Verse > Anthologies > William Stanley Braithwaite, ed. > The Book of Elizabethan Verse
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William Stanley Braithwaite, ed.  The Book of Elizabethan Verse.  1907.
 
To His Book
By Edmund Spenser (1552?–1599)
 
HAPPY 1 ye leaves when as those lily hands,
Which hold my life in their dead-doing might,
Shall handle you, and hold in love’s soft bands,
Like captives trembling at the victor’s sight:
And happy lines, on which with starry light        5
Those lamping eyes will deign sometimes to look
And read the sorrows of my dying sprite,
Written with tears in heart’s close bleeding book:
And happy rhymes, bathed in the sacred brook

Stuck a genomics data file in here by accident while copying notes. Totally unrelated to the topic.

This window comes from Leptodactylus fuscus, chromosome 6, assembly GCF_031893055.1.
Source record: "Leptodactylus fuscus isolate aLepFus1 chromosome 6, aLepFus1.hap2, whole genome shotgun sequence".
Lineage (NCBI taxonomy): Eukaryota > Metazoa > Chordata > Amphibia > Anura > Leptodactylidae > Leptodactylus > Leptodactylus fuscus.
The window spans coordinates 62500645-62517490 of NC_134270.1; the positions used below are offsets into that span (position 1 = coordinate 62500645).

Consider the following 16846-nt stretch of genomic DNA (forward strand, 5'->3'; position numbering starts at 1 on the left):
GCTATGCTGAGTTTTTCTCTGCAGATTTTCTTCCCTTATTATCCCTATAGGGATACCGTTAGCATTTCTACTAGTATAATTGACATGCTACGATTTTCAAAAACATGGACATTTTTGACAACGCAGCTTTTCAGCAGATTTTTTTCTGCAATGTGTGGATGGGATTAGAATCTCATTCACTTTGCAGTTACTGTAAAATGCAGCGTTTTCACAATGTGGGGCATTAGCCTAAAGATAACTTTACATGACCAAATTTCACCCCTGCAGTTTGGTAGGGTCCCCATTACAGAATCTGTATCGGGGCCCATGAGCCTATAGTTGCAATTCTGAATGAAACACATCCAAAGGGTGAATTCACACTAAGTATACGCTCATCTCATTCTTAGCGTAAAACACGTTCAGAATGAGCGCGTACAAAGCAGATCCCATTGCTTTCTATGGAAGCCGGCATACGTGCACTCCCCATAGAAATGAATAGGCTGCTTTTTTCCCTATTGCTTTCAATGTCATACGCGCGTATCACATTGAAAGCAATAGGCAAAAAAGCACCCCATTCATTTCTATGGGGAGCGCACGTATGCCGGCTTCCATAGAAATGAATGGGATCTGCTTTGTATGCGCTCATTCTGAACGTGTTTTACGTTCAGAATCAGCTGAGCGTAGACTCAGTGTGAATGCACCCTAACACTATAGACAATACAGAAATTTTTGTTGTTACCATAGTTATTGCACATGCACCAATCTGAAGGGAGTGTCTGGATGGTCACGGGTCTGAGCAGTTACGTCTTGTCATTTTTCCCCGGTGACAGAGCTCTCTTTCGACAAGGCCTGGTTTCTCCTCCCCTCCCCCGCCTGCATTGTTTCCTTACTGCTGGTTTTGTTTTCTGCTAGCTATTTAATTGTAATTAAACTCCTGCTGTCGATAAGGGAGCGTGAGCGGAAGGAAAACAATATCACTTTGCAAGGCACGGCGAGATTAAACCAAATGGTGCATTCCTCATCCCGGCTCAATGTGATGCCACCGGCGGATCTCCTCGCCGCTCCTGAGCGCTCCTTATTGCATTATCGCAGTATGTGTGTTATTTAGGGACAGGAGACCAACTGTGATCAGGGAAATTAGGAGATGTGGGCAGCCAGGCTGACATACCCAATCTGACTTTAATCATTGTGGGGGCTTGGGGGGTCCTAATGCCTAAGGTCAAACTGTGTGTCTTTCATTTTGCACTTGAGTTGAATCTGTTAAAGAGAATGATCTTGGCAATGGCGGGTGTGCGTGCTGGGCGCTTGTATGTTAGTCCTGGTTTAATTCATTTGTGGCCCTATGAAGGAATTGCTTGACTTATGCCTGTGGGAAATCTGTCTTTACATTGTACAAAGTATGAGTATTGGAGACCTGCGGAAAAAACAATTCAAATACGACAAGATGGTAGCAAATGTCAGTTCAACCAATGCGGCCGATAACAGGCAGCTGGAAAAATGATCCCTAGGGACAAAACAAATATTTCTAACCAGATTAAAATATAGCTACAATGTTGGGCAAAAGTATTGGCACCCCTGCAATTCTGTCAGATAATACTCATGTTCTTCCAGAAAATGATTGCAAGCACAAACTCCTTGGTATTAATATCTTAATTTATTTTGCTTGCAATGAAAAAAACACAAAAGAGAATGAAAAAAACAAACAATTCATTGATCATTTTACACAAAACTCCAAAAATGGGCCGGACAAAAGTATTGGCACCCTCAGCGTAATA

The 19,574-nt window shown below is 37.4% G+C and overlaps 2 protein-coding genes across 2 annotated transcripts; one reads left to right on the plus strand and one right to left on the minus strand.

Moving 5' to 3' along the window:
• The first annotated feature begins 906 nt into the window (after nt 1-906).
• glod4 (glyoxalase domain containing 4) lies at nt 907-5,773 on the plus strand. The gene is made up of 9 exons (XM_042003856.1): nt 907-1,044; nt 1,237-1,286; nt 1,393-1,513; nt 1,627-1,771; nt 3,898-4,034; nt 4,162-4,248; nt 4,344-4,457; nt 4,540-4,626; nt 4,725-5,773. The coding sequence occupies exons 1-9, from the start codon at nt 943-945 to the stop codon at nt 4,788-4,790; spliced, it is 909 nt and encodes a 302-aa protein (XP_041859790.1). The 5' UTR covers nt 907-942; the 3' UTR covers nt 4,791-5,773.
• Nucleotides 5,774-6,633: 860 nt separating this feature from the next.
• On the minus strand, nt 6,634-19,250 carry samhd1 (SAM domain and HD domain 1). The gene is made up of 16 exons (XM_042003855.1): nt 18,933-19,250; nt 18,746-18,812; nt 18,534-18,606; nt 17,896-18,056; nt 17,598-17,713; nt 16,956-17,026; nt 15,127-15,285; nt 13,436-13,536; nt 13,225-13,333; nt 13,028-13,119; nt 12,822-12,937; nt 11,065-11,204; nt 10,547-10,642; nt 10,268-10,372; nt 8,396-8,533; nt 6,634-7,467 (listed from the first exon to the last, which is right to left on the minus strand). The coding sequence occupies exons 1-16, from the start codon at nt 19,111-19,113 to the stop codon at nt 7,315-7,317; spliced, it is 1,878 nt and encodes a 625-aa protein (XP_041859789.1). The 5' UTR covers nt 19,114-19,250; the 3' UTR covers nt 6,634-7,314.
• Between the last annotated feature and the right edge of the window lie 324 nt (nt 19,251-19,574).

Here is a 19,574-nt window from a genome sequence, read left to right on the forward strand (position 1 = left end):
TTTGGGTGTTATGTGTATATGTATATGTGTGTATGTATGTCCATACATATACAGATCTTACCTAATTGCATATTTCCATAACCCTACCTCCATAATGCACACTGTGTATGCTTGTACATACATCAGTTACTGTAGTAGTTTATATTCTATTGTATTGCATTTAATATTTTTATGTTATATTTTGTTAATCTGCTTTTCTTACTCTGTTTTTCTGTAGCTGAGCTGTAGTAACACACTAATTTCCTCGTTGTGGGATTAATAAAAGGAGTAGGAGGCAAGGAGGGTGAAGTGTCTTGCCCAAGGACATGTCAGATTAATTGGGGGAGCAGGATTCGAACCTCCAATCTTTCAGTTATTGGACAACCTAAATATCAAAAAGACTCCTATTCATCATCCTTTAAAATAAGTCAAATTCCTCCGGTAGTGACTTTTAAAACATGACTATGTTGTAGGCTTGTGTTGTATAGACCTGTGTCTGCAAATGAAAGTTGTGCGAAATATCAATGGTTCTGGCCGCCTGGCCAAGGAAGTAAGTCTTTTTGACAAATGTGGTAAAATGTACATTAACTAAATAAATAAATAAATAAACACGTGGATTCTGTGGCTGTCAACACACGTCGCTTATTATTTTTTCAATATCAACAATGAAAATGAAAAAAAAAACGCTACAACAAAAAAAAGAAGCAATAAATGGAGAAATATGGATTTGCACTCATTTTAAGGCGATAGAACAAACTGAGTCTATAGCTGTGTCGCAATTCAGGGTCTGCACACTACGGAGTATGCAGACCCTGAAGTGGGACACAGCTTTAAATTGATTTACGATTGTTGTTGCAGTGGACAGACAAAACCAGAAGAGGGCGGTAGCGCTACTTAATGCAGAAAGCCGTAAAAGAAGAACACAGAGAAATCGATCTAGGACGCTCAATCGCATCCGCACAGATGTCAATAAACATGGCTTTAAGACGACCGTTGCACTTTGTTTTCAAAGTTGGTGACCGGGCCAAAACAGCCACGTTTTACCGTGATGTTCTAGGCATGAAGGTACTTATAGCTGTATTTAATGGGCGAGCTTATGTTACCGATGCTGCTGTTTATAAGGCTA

Of Helicon, whence she derivèd is, 2        10
When ye behold that angel’s blessèd look,
My soul’s long lackèd food, my heaven’s bliss:
Leaves, lines, and rhymes, seek her to please alone,
Whom if ye please, I care for other none.
 
Note 1. This is the opening sonnet of the Amoretti, 1595. These sonnets furnish us with a circumstantial and interesting account of Spenser’s second courtship, which, after many repulses, was successfully terminated by the marriage celebrated in the Epithalamium. (See No. 392.) [back]
Note 2. Of Helicon whence she derivèd is: Dr. Grosart explains this obscure passage by the suggestion that the allusion is to the name (Elizabeth) of Spenser’s wife. (See note to No. 538.) In sonnet xxxix. of the Amoretti reference is made to My Helice, which would seem to confirm this idea (Helice—Elise?). [back]
 
 
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